Plymouth Colony Records, Vol. 1, p. 54.

1637 : "That Mrs Elizabeth Warren of the Eele River Widdow for and in consideracon of a Marriage already solempnized betwixt John Cooke the yeonger of the Rockey Noocke and Sarah her daughter doth acknowledge that shee hath given granted enfeoffed and confirmed unto the said John Cooke one lot of land lying at the Eele River containeing eighteene acrees or thereabouts and lying on the North side of Robert Bartletts lott formly also given the said Robert in Marriage w'th Mary another of the sd Mrs Warrens daughters ..."
Plymouth Colony Records, Vol. 12, p. 27.

1637 : "whereas John Cooke hath a lott of land at the Eele River lying next to Robert Barlet containeing by estimacon eighteene acrees or thereabout given him by Mrs. Elizabeth Warren in marriage w'th his wyfe and Robte Bartlett hath a lott of land of like quantitie lying on the Duxborrow side ... the said John Cooke & Robert Bartlett have exhcaunged the said lotts w'th eich other ..."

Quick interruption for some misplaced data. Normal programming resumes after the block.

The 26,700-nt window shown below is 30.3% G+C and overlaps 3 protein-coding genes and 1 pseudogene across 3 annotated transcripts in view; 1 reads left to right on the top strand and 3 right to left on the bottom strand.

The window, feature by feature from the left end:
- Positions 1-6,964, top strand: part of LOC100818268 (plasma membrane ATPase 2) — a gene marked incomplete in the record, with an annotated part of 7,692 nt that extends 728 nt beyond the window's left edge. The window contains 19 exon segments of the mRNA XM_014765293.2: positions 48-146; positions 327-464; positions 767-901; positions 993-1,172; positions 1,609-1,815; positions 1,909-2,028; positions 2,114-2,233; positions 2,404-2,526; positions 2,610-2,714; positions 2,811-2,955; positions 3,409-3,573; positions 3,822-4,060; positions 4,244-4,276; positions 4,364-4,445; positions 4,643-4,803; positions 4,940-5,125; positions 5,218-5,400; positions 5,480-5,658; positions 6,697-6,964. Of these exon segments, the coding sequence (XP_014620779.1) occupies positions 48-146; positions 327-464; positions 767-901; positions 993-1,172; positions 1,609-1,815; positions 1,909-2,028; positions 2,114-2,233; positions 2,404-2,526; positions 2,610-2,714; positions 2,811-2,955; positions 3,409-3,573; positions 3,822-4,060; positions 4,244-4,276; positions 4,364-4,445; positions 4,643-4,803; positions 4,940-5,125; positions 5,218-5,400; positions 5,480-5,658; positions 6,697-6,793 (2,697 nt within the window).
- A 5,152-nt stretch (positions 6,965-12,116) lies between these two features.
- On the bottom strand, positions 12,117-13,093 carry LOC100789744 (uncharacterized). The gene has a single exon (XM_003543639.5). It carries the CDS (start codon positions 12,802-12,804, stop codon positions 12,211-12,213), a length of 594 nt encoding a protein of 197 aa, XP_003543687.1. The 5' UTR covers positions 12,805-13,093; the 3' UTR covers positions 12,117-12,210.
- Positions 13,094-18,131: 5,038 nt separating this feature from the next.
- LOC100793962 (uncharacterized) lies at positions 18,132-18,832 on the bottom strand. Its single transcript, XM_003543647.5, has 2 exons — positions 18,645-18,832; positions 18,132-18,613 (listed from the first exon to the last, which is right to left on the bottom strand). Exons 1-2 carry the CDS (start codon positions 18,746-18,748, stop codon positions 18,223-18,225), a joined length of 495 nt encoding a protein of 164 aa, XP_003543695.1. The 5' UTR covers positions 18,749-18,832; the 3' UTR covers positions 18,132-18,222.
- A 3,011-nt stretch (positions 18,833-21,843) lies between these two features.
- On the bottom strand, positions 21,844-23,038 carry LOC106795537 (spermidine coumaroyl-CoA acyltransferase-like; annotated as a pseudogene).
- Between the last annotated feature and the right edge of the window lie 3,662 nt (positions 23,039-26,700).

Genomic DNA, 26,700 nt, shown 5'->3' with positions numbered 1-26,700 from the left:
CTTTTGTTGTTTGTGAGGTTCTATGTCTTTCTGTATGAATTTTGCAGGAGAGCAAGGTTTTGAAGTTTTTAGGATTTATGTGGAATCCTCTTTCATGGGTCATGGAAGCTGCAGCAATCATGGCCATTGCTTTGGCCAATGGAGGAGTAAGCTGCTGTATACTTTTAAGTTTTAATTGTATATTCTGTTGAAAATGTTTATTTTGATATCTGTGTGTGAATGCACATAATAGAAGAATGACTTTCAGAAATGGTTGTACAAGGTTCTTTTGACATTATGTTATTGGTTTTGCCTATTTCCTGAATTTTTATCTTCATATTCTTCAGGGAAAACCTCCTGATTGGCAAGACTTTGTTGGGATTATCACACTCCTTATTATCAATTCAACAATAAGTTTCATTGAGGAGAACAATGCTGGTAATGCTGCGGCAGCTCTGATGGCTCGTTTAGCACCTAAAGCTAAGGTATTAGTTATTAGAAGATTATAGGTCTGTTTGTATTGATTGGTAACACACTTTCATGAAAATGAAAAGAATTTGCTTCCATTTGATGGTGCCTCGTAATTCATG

Plymouth Colony Records, Vol. 12, p. 28.

1639 : "M'ris Elizabeth Warren Widdow for and in consideracon of a marriage already consummate betwixt Anthony Snow & Abigall her daughter Hath freely & absolutely given granted assigned & made over unto the said Anthony Snow All that her house scituate nere the place called Wellingsly (alis) Hobs Hole ..."
Plymouth Colony Records, Vol. 12, p. 53.

1640 : "Richard Church, Robte Bartlett, Thomas Little, & Mrs Elizabeth Warren are graunted enlargement at the head of their lotts to the foote of the Pyne Hills, leaveing a way betwixt them and the Pyne Hills, for cattell & cart to passe by."
Plymouth Colony Records, Vol. 1, p. 152.

1644 [from the will of Stephen Hopkins] : "I do bequeath by this my will to my sonn Giles Hopkins my great Bull w'ch is now in the hands of m'ris Warren Also I do give to Stephen Hopkins my sonn Giles his sonne twenty shillings in m'ris Warrens hands for the hire of the said Bull"
Mayflower Descendant, Vol. 2, p. 12.

1651 : "The Names of those that have Interest and proprieties in the Townes land att Punchkateesett over against Road Iland ... Mistris Elizabeth Warren."
Records of the Town of Plymouth, Vol. 1, p. 36